Building consensus around a construction quality program is necessary if you want your project management to go smoothly. If you don’t involve key stakeholders, you are likely to face resistance.
On the other hand, if you take the time to learn more about the thoughts of others on the team, you are more likely to get early buy-in and adoption of any new management systems you roll out.
As the ultimate authority on the job site, superintendents are essential participants in any construction quality program. If they feel that their authority is being ignored by a quality manager, the relationship between you can become tense.
If first-time quality is the goal, the entire team must be on board—especially superintendents. So talk to your superintendent and learn their thoughts on quality management and what’s important to them. Maintaining a healthy and productive relationship is an important part of building consensus around your quality program.
Superintendent Concerns About Quality Management
One of the primary concerns superintendents have about construction quality management is that it will take more of their time and resources without helping them. They are also distrustful of nit-picky quality inspectors finding minor defects and keeping the project from moving forward—it’s even worse when an unqualified junior person is performing inspections.
Superintendents tend to see quality management as an obstacle that gets in the way, rather than a strategy that can keep the project running smoothly. When superintendents see so much downside and not much upside, it puts quality managers in a challenging position from the beginning. When building consensus, it’s the quality manager’s job to address these concerns—ideally before they arise.
How Quality Management Can Support Superintendent Goals
The first step in building consensus is matching quality to the superintendent’s goals. When the quality manager and superintendent work together to define quality, the superintendent can lead the conversation based on his experience with client expectations. For example, experienced superintendents know the level of finished work that is generally acceptable, and it’s important that the quality manager not impose a higher level of quality based his own notion of what is acceptable.
Learn the superintendent’s concerns about what might go wrong. Things like new technologies that could cause a problem, subcontractors who have been problematic, or a new contractor with unknown reliability. Understanding these concerns gives quality managers direction for preventing issues in ways that support the superintendent's goals. A quality manager can then go about preventing project risks using better project documentation, pre-construction meetings, and high risk checkpoints on checklists.
Support Subcontractor Performance
Subcontractors are critical to the success of any construction project. When they don’t perform to the expected standards, it negatively impacts quality. Superintendents want to avoid working with subcontractors that don’t take the job requirements into account and leave it to others to find what’s wrong and fix it.
A construction quality program can influence the way subcontractors approach your projects and ultimately lead to first-time quality. Quality managers can educate subcontractors on the business implications of first-time quality and make it clear that their performance will be evaluated and tracked internally.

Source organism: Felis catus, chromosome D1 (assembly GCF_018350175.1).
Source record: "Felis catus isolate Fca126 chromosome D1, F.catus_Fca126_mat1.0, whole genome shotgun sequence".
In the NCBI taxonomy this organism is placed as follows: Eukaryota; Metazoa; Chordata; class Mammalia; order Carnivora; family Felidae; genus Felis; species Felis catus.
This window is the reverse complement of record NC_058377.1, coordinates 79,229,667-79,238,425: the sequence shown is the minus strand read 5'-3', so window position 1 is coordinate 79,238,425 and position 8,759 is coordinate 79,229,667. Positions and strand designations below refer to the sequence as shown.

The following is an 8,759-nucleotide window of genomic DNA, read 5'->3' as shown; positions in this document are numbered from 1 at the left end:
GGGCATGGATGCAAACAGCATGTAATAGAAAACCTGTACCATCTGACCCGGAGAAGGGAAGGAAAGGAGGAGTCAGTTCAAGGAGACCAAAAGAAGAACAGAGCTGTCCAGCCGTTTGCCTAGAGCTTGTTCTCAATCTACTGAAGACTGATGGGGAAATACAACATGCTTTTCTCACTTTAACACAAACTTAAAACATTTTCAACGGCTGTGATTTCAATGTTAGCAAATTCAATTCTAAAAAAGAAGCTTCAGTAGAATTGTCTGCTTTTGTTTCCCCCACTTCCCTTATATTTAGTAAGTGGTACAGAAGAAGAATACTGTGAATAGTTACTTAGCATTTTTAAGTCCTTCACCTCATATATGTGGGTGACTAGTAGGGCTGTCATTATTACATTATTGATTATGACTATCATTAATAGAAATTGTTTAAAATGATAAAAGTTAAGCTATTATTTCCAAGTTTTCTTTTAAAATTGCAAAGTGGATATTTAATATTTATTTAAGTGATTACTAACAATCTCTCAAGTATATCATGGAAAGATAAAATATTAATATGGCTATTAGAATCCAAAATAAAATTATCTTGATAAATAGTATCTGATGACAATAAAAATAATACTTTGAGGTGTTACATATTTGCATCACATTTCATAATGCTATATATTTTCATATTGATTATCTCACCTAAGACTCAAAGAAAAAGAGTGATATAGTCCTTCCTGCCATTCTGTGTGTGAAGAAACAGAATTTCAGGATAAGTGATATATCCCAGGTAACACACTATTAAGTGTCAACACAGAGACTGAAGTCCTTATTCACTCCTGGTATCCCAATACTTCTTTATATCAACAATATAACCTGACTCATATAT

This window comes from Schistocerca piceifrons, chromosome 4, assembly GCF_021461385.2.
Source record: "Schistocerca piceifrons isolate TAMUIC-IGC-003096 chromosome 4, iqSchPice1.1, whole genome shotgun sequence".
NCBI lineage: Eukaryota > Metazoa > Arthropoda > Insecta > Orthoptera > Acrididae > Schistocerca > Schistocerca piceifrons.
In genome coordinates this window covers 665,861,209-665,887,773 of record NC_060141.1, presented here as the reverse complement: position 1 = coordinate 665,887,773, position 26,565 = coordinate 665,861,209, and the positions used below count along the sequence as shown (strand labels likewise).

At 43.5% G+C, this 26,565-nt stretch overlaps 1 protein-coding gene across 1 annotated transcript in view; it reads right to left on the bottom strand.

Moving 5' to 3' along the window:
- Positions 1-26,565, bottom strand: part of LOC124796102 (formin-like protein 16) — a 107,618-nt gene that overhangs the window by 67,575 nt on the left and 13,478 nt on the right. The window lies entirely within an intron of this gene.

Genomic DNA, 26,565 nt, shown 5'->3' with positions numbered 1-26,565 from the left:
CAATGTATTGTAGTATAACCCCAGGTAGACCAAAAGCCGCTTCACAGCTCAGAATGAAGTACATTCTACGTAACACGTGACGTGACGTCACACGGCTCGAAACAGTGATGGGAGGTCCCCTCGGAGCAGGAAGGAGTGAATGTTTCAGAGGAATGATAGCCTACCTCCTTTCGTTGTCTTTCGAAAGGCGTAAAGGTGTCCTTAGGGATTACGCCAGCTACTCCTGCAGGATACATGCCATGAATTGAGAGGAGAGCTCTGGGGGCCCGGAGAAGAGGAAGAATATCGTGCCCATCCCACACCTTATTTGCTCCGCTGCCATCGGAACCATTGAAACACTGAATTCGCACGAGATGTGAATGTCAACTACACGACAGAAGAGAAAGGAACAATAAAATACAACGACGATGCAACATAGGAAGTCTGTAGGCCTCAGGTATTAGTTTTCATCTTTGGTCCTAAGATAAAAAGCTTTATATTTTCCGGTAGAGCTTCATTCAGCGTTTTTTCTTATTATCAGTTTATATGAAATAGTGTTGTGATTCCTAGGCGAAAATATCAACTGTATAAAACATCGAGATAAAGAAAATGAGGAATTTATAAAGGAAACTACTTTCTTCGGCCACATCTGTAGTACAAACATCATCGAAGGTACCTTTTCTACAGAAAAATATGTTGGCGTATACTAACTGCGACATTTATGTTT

Quality managers also help subcontractors succeed at first-time quality. This involves communicating expectations, providing field training, and preventing issues from recurring.
Save Time and Resources
Avoiding defects in the first place will ultimately save time on redoing work and keep project budgets in check. While it’s true that some planning will be required up front when rolling out a new quality management program, a smart superintendent will recognize the long-term value and become invested in the construction process—but only if they are involved from the beginning.
Better Client Satisfaction
Superintendents want clients to be satisfied. They are just as invested in this as the quality manager is. When both parties work together with that end in mind, the process can be collaborative and supportive, rather than tense.
Quality managers who treat superintendents as their customers also tend to be more successful at building consensus. Establishing the relationship as one in which the quality manager’s role is to support the superintendent’s goals will set the stage for a smoother process.
Quality managers can take on responsibilities to ease the superintendent’s burden, including verifying that work is done to specifications, acting as a middleman with others, and handling reports, submittals, and inspections.
Building Consensus Leads to Lasting Change
When you start by getting buy-in from all of the key team members, introducing a new construction quality program will be much easier. Every stakeholder matters when it comes to quality management, but without consensus from superintendents, any program that is implemented might not be used to its fullest potential.
Quality managers and superintendents can and should work together to implement a program that leads to first-time quality. The superintendent’s role is to lead, so let them do that, and make it clear that you understand the relationship and can provide the systems and processes to support them in the effort to achieve first-time quality.